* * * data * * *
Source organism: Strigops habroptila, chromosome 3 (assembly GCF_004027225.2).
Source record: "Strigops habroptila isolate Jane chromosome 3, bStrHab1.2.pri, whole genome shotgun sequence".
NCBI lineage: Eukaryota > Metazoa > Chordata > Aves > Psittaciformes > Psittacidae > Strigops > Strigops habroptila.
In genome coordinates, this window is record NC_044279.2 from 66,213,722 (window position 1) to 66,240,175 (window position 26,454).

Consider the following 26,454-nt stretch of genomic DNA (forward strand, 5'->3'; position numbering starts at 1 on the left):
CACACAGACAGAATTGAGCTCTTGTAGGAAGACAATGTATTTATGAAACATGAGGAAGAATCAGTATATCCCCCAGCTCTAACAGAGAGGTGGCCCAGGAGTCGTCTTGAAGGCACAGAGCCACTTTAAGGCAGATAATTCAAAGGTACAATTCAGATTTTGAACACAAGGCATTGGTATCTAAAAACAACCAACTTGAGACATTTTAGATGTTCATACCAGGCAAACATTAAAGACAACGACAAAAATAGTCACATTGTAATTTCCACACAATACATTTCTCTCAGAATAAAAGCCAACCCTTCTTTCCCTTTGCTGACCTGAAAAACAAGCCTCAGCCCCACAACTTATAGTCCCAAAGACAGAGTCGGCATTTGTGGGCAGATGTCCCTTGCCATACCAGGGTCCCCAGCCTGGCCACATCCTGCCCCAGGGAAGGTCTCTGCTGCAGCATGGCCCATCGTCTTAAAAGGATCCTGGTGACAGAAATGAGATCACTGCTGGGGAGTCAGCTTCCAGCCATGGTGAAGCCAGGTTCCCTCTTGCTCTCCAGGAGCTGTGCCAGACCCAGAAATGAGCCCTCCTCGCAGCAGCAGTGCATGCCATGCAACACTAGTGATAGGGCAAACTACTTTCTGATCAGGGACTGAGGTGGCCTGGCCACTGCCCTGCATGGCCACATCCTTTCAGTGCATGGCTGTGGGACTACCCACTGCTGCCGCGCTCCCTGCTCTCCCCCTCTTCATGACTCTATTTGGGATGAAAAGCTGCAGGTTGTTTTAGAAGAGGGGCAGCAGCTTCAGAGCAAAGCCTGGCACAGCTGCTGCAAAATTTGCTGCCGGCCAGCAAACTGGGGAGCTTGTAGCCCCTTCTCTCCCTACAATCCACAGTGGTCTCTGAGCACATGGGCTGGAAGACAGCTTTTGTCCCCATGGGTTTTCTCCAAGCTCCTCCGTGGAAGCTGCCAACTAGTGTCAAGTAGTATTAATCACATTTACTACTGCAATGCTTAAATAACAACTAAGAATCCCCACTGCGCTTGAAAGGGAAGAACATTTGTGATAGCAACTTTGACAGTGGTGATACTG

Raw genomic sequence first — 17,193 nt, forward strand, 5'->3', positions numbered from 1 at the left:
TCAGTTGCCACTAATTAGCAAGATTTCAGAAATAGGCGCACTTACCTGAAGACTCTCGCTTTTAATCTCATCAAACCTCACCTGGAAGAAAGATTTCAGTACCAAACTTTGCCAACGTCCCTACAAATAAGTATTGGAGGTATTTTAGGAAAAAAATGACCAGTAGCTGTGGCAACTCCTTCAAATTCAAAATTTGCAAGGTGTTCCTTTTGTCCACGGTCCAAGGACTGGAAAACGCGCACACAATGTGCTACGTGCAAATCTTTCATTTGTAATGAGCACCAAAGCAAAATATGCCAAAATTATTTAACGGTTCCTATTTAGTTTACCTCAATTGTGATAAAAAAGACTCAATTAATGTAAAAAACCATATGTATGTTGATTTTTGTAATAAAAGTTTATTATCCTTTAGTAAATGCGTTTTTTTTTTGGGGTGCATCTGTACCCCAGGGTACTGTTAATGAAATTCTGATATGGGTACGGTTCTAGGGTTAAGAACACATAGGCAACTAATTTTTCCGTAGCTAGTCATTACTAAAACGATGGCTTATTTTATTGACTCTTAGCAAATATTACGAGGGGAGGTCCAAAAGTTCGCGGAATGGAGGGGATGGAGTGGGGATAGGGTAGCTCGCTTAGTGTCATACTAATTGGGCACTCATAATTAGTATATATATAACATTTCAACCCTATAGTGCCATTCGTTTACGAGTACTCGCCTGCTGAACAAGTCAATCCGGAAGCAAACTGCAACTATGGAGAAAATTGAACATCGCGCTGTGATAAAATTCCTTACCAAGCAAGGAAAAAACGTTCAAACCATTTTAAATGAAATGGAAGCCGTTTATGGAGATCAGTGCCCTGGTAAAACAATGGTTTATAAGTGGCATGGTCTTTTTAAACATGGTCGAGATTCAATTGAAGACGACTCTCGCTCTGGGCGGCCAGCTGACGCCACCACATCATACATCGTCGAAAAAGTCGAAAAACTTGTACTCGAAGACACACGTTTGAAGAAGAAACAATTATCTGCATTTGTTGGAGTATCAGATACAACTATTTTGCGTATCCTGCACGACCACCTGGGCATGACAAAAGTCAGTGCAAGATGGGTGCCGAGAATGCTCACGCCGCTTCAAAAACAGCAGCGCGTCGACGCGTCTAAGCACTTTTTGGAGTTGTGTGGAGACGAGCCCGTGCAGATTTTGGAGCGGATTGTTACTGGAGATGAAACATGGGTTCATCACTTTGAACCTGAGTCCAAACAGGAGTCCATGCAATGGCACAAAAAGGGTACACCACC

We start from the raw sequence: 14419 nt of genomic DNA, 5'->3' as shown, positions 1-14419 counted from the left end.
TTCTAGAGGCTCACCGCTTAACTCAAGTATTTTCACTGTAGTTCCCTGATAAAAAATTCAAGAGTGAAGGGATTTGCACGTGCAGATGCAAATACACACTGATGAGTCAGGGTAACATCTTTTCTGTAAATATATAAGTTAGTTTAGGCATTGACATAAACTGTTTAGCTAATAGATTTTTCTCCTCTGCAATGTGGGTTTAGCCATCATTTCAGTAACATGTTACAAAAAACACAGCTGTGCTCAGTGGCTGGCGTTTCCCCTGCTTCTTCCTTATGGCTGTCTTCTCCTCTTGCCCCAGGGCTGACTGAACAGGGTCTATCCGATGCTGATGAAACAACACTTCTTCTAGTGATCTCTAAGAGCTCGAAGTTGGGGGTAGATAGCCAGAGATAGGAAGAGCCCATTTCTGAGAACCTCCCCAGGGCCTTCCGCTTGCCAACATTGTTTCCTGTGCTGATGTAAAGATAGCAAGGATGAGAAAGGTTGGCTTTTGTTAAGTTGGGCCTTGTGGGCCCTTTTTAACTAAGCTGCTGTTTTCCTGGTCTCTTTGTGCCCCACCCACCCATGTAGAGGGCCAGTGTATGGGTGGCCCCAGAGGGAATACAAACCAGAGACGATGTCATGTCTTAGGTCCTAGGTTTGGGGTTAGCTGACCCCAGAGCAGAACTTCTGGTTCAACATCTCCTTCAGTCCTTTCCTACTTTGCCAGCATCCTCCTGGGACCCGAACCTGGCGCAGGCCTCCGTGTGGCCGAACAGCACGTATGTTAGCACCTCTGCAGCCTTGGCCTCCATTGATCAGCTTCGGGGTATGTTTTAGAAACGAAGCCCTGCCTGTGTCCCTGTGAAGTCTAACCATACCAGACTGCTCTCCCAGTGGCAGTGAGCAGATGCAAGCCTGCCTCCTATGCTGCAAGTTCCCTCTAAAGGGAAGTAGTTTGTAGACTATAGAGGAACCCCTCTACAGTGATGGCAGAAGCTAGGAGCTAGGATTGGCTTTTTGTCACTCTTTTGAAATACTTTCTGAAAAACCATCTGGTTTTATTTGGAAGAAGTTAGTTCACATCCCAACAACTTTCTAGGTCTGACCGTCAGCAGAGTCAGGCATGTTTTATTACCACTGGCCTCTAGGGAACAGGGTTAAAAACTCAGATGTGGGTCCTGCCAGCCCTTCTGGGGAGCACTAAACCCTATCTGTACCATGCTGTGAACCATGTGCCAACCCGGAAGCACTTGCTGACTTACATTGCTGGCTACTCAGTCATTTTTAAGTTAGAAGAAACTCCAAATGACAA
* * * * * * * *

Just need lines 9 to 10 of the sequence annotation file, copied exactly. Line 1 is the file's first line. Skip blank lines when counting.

We start from the raw sequence: 14419 nt of genomic DNA, 5'->3' as shown, positions 1-14419 counted from the left end.
TTCTAGAGGCTCACCGCTTAACTCAAGTATTTTCACTGTAGTTCCCTGATAAAAAATTCAAGAGTGAAGGGATTTGCACGTGCAGATGCAAATACACACTGATGAGTCAGGGTAACATCTTTTCTGTAAATATATAAGTTAGTTTAGGCATTGACATAAACTGTTTAGCTAATAGATTTTTCTCCTCTGCAATGTGGGTTTAGCCATCATTTCAGTAACATGTTACAAAAAACACAGCTGTGCTCAGTGGCTGGCGTTTCCCCTGCTTCTTCCTTATGGCTGTCTTCTCCTCTTGCCCCAGGGCTGACTGAACAGGGTCTATCCGATGCTGATGAAACAACACTTCTTCTAGTGATCTCTAAGAGCTCGAAGTTGGGGGTAGATAGCCAGAGATAGGAAGAGCCCATTTCTGAGAACCTCCCCAGGGCCTTCCGCTTGCCAACATTGTTTCCTGTGCTGATGTAAAGATAGCAAGGATGAGAAAGGTTGGCTTTTGTTAAGTTGGGCCTTGTGGGCCCTTTTTAACTAAGCTGCTGTTTTCCTGGTCTCTTTGTGCCCCACCCACCCATGTAGAGGGCCAGTGTATGGGTGGCCCCAGAGGGAATACAAACCAGAGACGATGTCATGTCTTAGGTCCTAGGTTTGGGGTTAGCTGACCCCAGAGCAGAACTTCTGGTTCAACATCTCCTTCAGTCCTTTCCTACTTTGCCAGCATCCTCCTGGGACCCGAACCTGGCGCAGGCCTCCGTGTGGCCGAACAGCACGTATGTTAGCACCTCTGCAGCCTTGGCCTCCATTGATCAGCTTCGGGGTATGTTTTAGAAACGAAGCCCTGCCTGTGTCCCTGTGAAGTCTAACCATACCAGACTGCTCTCCCAGTGGCAGTGAGCAGATGCAAGCCTGCCTCCTATGCTGCAAGTTCCCTCTAAAGGGAAGTAGTTTGTAGACTATAGAGGAACCCCTCTACAGTGATGGCAGAAGCTAGGAGCTAGGATTGGCTTTTTGTCACTCTTTTGAAATACTTTCTGAAAAACCATCTGGTTTTATTTGGAAGAAGTTAGTTCACATCCCAACAACTTTCTAGGTCTGACCGTCAGCAGAGTCAGGCATGTTTTATTACCACTGGCCTCTAGGGAACAGGGTTAAAAACTCAGATGTGGGTCCTGCCAGCCCTTCTGGGGAGCACTAAACCCTATCTGTACCATGCTGTGAACCATGTGCCAACCCGGAAGCACTTGCTGACTTACATTGCTGGCTACTCAGTCATTTTTAAGTTAGAAGAAACTCCAAATGACAA